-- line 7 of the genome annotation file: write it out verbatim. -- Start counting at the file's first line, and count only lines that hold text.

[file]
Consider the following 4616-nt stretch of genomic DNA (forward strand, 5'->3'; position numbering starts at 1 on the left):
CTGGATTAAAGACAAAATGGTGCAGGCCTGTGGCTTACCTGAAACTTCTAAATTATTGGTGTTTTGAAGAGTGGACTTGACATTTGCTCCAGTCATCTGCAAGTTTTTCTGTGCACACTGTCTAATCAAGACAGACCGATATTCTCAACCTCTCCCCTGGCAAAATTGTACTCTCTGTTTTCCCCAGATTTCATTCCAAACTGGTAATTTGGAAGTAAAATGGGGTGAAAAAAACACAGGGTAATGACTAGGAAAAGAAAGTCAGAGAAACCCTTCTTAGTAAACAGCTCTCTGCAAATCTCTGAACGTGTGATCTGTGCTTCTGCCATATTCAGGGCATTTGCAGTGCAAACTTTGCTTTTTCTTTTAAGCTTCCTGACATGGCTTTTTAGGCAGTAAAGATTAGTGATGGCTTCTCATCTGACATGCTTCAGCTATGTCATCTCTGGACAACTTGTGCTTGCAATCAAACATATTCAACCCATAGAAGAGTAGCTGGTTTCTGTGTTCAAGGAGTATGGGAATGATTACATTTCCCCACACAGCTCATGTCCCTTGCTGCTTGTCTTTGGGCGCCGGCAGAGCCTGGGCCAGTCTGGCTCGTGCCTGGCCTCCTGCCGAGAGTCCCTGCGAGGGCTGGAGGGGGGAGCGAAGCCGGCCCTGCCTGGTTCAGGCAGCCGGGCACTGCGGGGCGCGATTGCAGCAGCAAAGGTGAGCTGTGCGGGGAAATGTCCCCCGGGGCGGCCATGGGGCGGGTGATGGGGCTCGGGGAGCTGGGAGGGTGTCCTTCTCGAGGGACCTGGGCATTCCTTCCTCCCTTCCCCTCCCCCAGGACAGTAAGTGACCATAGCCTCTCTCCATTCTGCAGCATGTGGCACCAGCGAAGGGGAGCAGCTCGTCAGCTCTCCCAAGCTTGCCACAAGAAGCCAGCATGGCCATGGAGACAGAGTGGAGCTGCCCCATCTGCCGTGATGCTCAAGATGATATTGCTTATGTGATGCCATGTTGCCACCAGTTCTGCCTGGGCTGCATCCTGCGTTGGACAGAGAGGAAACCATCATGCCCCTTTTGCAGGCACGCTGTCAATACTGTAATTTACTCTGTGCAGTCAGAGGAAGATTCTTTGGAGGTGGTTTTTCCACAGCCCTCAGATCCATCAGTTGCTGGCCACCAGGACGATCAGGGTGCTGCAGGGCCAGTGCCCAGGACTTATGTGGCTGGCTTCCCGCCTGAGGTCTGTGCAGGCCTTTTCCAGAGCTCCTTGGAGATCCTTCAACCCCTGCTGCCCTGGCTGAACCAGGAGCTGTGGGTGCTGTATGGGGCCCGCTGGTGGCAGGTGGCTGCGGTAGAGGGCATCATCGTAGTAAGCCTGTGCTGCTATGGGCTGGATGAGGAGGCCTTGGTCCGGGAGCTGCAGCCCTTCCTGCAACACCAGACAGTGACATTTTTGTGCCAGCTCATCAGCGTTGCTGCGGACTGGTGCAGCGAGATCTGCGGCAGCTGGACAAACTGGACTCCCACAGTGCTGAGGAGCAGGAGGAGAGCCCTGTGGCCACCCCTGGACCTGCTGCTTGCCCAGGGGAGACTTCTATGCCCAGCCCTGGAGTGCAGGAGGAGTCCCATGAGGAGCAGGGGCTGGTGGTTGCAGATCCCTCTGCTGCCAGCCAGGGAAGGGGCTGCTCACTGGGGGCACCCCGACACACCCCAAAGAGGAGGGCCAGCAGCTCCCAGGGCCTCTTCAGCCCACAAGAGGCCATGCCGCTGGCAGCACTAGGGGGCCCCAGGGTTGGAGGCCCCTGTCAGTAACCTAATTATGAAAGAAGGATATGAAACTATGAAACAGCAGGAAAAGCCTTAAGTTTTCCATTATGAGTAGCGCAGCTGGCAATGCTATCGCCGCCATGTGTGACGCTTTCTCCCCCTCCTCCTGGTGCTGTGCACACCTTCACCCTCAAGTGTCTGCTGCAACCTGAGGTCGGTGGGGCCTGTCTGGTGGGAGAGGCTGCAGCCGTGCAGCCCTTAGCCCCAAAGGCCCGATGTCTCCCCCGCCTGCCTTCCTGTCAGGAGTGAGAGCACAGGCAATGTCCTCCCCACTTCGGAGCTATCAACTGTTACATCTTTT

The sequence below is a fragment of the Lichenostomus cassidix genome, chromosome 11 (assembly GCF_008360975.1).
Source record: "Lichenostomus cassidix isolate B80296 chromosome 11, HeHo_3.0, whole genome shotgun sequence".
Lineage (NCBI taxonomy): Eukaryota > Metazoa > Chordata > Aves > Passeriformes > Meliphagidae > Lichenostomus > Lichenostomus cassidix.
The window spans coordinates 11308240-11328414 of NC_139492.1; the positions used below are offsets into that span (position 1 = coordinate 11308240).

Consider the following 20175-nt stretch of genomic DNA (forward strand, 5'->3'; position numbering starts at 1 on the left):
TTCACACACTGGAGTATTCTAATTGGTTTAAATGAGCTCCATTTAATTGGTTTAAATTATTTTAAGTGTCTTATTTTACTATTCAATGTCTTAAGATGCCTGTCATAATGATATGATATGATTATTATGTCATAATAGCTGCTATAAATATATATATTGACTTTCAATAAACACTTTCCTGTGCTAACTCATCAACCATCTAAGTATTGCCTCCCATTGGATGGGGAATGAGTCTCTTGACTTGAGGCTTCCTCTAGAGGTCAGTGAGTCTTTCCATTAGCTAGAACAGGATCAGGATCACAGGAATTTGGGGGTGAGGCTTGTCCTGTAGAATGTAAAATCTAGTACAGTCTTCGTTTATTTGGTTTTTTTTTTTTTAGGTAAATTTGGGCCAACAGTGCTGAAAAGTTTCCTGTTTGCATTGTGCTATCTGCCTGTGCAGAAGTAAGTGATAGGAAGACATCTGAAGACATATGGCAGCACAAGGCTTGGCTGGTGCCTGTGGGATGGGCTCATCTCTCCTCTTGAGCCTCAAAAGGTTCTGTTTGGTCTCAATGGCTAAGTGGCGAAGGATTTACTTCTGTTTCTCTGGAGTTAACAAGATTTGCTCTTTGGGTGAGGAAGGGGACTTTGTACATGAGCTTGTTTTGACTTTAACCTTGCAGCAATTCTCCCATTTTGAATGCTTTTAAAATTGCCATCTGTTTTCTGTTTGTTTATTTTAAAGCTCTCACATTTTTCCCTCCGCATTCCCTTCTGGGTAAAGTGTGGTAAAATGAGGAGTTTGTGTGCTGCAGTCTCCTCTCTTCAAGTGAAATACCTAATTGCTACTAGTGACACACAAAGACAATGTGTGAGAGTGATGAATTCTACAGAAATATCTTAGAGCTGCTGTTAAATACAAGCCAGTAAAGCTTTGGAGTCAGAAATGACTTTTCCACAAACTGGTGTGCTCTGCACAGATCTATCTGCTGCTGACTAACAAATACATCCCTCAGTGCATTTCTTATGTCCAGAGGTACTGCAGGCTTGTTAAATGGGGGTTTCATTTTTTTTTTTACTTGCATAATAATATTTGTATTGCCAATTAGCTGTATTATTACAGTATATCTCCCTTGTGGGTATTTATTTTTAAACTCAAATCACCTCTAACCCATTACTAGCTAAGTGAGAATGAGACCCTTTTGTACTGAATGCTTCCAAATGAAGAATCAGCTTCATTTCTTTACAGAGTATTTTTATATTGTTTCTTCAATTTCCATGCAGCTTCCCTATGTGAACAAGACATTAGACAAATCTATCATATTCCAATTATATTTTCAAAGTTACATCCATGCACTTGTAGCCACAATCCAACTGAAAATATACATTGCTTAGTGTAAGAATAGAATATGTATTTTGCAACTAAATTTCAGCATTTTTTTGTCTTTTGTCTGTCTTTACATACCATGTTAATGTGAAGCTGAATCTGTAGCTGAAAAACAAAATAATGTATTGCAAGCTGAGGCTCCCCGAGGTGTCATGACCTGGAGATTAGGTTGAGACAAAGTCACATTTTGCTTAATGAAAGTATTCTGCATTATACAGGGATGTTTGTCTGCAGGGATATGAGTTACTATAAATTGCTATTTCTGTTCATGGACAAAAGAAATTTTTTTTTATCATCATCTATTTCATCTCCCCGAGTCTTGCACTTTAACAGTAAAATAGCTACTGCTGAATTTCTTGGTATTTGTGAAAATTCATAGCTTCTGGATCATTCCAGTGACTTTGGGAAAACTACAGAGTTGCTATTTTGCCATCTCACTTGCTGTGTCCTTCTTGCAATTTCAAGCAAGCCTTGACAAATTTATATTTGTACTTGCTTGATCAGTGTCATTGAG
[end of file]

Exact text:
Consider the following 20175-nt stretch of genomic DNA (forward strand, 5'->3'; position numbering starts at 1 on the left):